{6} Counsel for appellant argues at some length that the partido contract involved in this case created the relation of debtor and creditor between the appellant and the prosecuting witness and the conclusion to be drawn from the argument is that the evidence is therefore insufficient to sustain a verdict of guilty of embezzlement, upon which charge the evidence must show a trust relation. Appellant quotes requested instructions 1 to 4, inclusive, and 8 as raising this proposition, but they make no mention of it. Nor was any such question ever prosecuted to the trial court, so far as we can ascertain from the record. Nonjurisdictional questions raised here for the first time will not {*287} be considered by the court, a proposition too often decided to require citation of authority.

{7} A further and perhaps more satisfactory answer to the proposition is that the partido contract did not constitute the relation of debtor and creditor between the appellant and Teodorita J. de Baca. The contract provided that the animals delivered, together with their increase and the product thereof, should at all times and until the termination of the contract remain the property of Teodorito J. de Baca, and that appellant should have no right or authority to sell, transfer, mortgage, or otherwise dispose of the same without the written consent of the owner. The title to the animals, increase, and wool, therefore, did not pass to appellant, but remained in Teodorita J. de Baca, and hence no relation of debtor and creditor existed between them. Milliken v. Martinez, 22 N.M. 61, 159 P. 952; Encino State Bank v. Tenorio, 28 N.M. 65, 206 P. 698. The contract in the case at bar had not expired by limitation, so at the time of the alleged act of embezzlement the title to said animals and increase, including the wool, was in the prosecuting witness. It is therefore immaterial that like animals might have been returned to Teodorita J. de Baca at the expiration of the contract period.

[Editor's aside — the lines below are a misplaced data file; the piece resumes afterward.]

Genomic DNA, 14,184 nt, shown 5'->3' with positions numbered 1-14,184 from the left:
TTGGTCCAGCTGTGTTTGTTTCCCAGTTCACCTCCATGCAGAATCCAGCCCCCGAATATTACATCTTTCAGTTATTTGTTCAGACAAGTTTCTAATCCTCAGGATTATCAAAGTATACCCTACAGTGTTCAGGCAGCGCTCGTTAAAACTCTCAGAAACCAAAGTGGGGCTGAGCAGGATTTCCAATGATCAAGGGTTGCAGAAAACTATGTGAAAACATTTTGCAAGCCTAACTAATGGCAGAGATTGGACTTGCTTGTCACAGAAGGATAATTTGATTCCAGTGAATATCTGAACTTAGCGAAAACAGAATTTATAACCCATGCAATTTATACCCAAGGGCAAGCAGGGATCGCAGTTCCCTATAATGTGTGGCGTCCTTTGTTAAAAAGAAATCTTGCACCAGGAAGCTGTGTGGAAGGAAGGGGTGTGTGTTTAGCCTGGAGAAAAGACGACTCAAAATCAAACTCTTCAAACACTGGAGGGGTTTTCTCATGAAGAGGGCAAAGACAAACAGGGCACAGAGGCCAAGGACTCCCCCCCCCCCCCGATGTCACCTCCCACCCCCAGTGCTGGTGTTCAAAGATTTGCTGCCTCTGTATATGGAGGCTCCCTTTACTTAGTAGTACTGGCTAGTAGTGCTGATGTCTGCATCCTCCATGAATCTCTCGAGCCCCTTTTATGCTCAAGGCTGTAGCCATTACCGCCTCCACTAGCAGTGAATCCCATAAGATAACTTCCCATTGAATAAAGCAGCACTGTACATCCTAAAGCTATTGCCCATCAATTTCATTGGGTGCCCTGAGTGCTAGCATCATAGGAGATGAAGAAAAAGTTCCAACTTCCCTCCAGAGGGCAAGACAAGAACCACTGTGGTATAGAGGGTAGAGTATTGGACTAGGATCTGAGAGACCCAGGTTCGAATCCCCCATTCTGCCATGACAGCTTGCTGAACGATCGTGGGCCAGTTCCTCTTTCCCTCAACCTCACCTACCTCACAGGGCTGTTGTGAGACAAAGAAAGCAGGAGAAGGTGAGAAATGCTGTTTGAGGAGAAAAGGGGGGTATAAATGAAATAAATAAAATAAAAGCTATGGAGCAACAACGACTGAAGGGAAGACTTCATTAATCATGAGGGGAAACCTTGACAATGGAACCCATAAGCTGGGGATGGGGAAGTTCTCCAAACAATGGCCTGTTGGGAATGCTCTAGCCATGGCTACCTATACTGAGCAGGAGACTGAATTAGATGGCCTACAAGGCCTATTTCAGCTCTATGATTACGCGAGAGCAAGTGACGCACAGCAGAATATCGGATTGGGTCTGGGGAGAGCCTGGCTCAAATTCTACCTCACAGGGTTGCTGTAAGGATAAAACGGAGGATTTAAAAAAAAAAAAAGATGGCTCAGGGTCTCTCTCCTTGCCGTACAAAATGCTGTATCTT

{8} The court sentenced appellant to from one to two years' confinement in the state penitentiary and a fine of $ 1,000. The sentence is within the terms of section 1613, Code 1915, and not excessive.

{9} For the reasons stated, the judgment will be affirmed; and it is so ordered.